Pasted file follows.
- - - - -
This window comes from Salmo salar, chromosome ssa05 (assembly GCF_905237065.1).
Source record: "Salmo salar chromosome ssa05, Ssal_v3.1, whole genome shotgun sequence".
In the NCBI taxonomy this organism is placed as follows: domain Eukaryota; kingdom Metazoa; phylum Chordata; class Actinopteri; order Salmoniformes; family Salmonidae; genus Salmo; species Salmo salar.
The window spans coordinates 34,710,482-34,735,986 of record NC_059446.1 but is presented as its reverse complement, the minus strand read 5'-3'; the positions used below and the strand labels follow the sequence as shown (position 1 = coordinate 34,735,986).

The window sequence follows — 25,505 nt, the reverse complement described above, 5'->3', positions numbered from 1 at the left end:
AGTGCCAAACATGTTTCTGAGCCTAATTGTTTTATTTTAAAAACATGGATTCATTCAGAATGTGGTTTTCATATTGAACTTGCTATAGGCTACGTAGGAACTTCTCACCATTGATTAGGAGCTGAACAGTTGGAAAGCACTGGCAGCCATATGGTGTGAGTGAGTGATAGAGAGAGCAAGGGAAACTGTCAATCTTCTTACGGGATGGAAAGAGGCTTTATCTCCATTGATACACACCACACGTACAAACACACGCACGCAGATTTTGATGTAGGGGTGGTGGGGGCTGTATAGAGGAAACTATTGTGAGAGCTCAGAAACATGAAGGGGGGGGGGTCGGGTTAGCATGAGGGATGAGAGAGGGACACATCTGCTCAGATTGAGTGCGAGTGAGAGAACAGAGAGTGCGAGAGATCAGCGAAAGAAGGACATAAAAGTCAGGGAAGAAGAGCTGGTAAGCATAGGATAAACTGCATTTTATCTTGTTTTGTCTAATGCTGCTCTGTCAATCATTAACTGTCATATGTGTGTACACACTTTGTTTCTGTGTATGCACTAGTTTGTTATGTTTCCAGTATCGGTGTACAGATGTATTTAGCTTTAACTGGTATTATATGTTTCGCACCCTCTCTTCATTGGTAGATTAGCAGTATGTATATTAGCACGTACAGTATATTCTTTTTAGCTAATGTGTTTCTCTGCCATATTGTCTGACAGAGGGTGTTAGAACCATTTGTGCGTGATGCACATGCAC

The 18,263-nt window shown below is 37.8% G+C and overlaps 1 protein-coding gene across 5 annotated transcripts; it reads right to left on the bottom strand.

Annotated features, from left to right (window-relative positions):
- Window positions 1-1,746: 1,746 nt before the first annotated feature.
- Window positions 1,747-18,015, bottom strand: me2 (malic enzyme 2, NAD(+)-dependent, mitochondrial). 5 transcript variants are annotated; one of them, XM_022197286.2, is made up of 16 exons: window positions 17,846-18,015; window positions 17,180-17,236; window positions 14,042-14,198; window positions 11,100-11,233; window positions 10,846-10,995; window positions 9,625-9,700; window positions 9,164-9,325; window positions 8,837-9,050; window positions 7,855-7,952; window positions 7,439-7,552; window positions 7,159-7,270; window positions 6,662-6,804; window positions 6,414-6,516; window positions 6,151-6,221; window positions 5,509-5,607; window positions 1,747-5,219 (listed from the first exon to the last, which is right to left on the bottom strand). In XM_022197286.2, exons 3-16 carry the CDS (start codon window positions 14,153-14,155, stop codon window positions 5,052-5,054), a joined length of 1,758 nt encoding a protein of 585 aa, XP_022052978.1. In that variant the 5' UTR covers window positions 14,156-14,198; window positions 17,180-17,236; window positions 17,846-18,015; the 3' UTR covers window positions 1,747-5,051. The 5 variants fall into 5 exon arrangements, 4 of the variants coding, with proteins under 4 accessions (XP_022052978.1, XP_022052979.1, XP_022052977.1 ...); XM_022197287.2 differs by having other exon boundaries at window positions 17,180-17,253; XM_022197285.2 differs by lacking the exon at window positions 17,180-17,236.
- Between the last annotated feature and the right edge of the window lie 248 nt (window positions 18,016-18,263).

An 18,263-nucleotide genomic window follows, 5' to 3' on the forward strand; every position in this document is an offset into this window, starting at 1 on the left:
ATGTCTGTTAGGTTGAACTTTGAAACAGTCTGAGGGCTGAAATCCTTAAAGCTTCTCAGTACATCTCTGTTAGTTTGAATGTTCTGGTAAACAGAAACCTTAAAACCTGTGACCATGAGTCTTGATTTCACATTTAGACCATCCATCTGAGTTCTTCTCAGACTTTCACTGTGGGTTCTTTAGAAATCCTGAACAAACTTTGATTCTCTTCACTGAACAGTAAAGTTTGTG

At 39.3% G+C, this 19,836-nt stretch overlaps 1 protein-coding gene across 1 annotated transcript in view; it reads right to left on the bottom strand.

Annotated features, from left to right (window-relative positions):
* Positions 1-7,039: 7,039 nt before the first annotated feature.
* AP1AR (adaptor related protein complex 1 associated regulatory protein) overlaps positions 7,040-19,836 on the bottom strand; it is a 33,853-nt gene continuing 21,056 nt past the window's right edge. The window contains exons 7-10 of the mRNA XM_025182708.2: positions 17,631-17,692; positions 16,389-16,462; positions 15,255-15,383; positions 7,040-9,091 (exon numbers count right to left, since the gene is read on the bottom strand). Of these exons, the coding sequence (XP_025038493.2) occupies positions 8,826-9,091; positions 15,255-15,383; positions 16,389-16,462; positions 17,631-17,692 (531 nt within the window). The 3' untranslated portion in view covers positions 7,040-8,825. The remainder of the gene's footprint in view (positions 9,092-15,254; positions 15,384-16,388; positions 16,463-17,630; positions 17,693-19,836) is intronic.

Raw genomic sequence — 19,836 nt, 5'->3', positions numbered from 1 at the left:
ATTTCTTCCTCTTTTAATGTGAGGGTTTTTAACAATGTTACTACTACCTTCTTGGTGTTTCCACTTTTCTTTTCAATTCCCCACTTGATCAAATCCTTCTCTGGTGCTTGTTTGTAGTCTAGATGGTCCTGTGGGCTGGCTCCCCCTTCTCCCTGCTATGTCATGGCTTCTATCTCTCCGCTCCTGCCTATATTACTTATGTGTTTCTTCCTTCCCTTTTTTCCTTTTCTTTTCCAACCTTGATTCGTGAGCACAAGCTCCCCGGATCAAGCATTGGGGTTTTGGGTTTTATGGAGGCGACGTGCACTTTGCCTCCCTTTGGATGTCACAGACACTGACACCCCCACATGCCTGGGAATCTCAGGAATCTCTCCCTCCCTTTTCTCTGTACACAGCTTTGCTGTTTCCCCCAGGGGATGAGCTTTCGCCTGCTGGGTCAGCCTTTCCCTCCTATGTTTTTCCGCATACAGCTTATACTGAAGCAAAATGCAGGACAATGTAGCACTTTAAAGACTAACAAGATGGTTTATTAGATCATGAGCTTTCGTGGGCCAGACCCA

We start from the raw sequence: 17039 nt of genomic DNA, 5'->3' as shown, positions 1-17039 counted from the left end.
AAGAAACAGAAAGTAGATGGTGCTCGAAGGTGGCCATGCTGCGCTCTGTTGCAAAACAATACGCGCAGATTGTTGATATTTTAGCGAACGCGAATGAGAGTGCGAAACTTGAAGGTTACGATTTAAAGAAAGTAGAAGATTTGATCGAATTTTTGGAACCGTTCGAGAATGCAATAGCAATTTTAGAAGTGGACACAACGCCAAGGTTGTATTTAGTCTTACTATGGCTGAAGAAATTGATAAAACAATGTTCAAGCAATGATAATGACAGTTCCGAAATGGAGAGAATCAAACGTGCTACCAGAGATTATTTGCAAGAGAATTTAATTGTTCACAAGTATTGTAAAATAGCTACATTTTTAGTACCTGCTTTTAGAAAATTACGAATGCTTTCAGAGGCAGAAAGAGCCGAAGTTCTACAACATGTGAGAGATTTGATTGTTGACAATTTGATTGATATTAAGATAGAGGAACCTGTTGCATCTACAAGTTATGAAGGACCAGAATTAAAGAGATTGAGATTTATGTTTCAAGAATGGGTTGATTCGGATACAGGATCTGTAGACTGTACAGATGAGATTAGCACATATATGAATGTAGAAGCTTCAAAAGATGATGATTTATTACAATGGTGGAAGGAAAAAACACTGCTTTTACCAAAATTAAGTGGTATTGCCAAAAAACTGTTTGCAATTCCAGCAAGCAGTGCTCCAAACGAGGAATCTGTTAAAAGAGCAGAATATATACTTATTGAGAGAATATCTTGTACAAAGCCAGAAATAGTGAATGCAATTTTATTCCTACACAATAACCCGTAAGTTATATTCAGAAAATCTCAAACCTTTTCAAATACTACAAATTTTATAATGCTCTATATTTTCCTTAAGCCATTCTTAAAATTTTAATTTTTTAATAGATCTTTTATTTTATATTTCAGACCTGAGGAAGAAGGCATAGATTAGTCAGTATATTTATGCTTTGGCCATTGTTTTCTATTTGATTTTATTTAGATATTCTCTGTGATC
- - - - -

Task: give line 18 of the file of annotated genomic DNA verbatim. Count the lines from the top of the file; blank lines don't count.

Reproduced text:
Raw genomic sequence — 19,836 nt, 5'->3', positions numbered from 1 at the left: